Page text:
I laughed at the Lorax, "You poor stupid guy! You never can tell what some people will buy." --Dr. Seuss
Tuesday, January 31, 2012
Peter Arno: "He can't remember his name..."
In early 2009, Bonhams sold this small preliminary drawing by Peter Arno. Police are booking a drunken man who has lost his memory but not his arrogance. The final, published version of the drawing from The New Yorker is also shown below. It's composition is quite similar to the preliminary version, but Arno has zoomed in on the three main characters bringing them closer together and heightening the tension.

Peter Arno, "He can't remember his name, Sergeant.  All he remembers is he's somebody pretty damned important." Preliminary artwork, The New Yorker, June 6, 1942, Page 14

Sale 16937 - Fine Books and Manuscripts, 15 Feb 2009 


San Francisco 

Lot No: 1049


ARNO, PETER. 1904-1968.
Pen and ink and wash on thick paper, 14 x 13 inches, signed ("Peter Arno"), 1942, with caption pasted below illustration, depicting a well-dressed man a police officer before a police sergeant, image toned, else fine.

Arno was an illustrator
for the New Yorker from 1925 to his death in 1968. This image is copyrighted for that magazine and likely appeared in print in 1942. The caption reads:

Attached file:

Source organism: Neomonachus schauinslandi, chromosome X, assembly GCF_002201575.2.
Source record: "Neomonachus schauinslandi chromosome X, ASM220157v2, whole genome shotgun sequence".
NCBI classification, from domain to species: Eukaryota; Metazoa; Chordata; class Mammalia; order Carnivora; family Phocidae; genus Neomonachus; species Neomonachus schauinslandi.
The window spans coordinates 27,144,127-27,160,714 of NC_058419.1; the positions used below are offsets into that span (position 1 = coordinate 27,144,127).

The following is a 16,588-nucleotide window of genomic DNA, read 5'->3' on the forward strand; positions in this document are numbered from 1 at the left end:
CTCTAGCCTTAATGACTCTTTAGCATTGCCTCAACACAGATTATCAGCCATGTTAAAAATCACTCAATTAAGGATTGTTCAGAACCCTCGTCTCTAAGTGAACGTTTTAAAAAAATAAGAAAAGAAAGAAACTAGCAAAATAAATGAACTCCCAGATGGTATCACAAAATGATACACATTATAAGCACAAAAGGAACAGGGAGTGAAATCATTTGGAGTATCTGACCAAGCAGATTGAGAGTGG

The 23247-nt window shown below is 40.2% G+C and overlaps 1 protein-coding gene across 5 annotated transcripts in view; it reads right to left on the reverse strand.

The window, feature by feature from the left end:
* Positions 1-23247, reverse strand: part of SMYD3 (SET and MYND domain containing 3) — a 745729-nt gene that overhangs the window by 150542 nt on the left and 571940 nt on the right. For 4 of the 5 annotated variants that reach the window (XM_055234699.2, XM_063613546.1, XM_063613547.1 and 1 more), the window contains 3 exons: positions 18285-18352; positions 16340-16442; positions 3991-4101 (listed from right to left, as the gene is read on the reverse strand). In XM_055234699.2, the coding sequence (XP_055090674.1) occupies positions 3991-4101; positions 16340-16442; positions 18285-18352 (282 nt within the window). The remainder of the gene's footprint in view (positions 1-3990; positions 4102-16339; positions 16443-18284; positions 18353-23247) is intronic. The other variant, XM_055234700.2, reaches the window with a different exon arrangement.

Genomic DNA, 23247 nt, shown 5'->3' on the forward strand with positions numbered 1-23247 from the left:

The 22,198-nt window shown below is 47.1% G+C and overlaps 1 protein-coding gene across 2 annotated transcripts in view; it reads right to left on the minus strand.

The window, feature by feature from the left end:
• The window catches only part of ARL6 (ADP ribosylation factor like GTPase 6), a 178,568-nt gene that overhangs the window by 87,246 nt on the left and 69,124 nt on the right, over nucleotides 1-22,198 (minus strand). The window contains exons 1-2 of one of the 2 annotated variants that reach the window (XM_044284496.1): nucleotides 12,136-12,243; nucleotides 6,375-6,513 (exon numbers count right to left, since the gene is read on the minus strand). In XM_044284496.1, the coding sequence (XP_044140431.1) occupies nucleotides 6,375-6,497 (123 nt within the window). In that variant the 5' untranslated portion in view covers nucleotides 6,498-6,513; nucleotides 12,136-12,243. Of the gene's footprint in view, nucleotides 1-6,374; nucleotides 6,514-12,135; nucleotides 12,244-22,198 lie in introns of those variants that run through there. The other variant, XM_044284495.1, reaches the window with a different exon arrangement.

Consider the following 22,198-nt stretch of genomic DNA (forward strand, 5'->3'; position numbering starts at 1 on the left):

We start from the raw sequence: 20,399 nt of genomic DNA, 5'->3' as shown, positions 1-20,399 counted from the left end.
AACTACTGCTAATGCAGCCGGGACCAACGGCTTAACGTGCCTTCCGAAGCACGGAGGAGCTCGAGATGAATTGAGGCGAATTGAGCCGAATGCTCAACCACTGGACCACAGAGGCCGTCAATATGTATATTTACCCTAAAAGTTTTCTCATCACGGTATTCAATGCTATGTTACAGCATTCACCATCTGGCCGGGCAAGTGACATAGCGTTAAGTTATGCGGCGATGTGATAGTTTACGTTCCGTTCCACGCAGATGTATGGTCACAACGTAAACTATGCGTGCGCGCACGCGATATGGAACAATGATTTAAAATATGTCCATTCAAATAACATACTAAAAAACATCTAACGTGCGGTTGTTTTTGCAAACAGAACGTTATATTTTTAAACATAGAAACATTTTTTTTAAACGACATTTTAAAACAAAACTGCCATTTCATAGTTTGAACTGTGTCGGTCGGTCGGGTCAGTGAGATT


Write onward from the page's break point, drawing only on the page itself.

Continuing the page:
"He can't remember his name, Sergeant. All he remembers is he's somebody pretty [damned] important."
See illustration.

Sold for $1,464 inclusive of Buyer's Premium
http://bonhams.com/eur/auction/16937/lot/1049/



The published version:
Peter Arno, 
"He can't remember his name, Sergeant.  All he
remembers is he's somebody pretty damned important."
The New Yorker, June 6, 1942, page 14

Image replaced April 19, 2014



Note:  Peter Arno was quite prolific, yet not all that many of his preliminary drawings are known to us. If you have access to original Arno rough artwork, please be a dear reader and provide me with a good scan here at Blog Central. I'd love to see what you've got. And, quite possibly, so would the world.  

Incidentally, my 200th blog post, "A Shaggy Dog Story," also concerned Peter Arno and my own changing appreciation of the fine arts over time. It can be enjoyed here--when you're sober, of course.


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